Unfortunately, the same cannot be said about some cities, especially old areas with narrow streets and sidewalks.Here, pedestrians and cyclists compete with drivers for space as they commute.And it is here that chances of human fatalities after accidents increase and the tragic cases of lives lost continue to mount.

Transportation’s economic cost

People’s finances either include or exclude them from transportation systems.Those who cannot afford cars must rely on public transportation, riding bicycles, or traveling by foot.Even those who can afford cars are limited by their budgets.As a car retail price increases, so do its safety features.Newer cars have better safety features than their older counterparts.

AV production is in its infancy, and initial models will be expensive.It will take many more years before the majority of people will be able to afford them.Therefore, rich people are safer on the roads than the poor.Although the question remains whether the rich are entitled to be safer on the road than the poor or if safety should be a priority for everyone, regardless of their socio-economic circumstances, these are simple economic facts.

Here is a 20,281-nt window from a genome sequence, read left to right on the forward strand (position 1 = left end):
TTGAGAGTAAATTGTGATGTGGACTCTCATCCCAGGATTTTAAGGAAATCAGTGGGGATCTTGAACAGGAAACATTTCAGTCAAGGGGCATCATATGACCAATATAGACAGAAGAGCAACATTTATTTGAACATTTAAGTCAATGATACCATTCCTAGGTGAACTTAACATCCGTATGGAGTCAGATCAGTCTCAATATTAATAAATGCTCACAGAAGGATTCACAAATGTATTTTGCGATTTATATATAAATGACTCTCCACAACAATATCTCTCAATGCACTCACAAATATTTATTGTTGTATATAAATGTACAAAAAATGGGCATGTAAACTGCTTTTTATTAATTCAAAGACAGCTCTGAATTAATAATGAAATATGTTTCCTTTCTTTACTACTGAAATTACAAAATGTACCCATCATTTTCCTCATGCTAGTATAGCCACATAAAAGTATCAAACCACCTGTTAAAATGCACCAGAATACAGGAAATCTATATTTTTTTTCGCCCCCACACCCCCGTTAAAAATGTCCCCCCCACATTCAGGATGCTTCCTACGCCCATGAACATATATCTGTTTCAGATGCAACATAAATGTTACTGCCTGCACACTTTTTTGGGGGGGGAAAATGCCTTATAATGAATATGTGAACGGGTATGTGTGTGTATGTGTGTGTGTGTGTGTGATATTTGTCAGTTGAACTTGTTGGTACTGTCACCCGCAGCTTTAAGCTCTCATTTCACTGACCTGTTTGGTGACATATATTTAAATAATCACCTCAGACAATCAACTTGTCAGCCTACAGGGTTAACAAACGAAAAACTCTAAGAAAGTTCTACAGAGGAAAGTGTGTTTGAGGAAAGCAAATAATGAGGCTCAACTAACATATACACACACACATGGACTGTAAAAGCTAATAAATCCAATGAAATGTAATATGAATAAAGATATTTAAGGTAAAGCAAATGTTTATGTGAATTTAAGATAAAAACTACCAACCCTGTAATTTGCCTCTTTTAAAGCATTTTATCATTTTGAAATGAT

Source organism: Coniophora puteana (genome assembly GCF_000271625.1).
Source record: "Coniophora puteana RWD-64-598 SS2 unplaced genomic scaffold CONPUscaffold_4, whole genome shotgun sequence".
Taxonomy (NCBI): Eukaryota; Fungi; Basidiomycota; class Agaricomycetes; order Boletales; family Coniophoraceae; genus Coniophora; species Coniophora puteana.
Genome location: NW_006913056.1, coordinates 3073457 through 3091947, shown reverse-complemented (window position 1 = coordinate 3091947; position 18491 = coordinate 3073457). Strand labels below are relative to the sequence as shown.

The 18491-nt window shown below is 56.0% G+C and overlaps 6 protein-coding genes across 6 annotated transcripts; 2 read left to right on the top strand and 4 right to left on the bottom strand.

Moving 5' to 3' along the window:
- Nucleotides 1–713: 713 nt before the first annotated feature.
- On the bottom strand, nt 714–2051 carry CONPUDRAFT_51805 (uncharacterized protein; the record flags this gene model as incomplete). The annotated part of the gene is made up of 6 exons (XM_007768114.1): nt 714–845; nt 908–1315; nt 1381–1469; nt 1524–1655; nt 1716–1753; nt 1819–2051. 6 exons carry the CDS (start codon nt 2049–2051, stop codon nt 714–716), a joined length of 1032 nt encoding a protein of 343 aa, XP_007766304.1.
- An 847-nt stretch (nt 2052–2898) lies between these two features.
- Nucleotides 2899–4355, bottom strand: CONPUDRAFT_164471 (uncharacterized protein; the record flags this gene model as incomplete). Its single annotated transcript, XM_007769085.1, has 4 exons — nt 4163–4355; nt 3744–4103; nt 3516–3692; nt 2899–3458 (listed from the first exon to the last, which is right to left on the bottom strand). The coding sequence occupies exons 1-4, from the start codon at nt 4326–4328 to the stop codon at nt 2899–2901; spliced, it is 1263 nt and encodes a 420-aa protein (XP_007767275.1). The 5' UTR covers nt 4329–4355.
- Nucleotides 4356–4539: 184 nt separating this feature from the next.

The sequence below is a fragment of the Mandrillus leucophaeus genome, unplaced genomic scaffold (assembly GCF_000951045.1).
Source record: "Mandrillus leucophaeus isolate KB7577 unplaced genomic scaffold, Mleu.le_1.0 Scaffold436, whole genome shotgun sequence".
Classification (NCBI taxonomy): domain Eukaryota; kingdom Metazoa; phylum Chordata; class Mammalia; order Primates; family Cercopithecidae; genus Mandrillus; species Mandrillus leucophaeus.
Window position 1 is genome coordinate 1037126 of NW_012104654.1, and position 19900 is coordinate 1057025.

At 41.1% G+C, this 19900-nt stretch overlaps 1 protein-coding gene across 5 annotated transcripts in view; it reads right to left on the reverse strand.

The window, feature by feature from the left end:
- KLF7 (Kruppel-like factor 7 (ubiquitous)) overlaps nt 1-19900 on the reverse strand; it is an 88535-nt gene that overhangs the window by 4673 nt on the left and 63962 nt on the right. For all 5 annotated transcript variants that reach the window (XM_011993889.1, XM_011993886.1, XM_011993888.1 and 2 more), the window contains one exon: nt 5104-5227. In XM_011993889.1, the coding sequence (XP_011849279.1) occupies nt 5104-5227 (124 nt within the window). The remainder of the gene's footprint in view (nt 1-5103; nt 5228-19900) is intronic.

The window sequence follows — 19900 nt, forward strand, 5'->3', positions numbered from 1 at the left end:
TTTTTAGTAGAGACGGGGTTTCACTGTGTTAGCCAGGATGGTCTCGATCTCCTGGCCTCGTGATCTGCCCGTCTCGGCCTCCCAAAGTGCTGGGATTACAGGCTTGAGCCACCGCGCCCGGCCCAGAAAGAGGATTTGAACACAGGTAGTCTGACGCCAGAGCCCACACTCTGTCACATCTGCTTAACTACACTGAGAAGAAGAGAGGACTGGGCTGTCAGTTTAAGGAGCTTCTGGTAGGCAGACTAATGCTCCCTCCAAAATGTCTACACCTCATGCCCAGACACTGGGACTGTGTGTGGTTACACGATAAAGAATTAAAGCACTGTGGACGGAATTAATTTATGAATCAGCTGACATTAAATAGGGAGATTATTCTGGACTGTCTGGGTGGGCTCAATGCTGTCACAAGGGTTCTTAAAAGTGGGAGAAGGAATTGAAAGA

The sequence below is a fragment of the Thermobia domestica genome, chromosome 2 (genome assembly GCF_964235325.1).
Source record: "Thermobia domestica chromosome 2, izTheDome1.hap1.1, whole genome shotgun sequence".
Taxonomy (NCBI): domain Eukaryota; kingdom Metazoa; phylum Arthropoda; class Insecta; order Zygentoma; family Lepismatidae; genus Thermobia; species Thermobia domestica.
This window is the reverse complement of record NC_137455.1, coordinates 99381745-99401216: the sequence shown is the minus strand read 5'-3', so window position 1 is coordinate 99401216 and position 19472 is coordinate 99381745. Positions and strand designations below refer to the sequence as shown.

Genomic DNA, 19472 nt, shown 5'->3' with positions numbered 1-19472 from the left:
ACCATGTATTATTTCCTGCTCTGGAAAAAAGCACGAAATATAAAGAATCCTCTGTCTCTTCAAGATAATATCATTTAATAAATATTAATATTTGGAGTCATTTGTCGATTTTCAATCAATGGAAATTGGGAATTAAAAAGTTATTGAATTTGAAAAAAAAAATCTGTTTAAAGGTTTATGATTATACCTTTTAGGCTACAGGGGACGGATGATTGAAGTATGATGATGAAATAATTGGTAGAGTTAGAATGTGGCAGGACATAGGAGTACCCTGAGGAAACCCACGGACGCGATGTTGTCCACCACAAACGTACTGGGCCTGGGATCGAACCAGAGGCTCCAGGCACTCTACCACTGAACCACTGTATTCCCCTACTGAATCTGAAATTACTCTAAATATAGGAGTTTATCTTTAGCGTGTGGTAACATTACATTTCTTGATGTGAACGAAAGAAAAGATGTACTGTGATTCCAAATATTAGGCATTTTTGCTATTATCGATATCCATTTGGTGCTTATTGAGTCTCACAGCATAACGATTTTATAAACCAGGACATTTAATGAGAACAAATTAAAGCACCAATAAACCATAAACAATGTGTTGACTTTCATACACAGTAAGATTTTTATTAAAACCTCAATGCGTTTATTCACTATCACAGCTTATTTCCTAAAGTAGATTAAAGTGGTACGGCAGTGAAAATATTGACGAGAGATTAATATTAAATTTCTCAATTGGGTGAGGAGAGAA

The AV phenomenon

For many people, the idea of having their car drive them home after a long day at the office sounds like an attractive prospect.Proponents of AVs say that there will be fewer drunk driving accidents as drivers over the limit can surrender control of their vehicle to an autonomous robot that will get them home safely.According to these AV advocates, there are limitless advantages.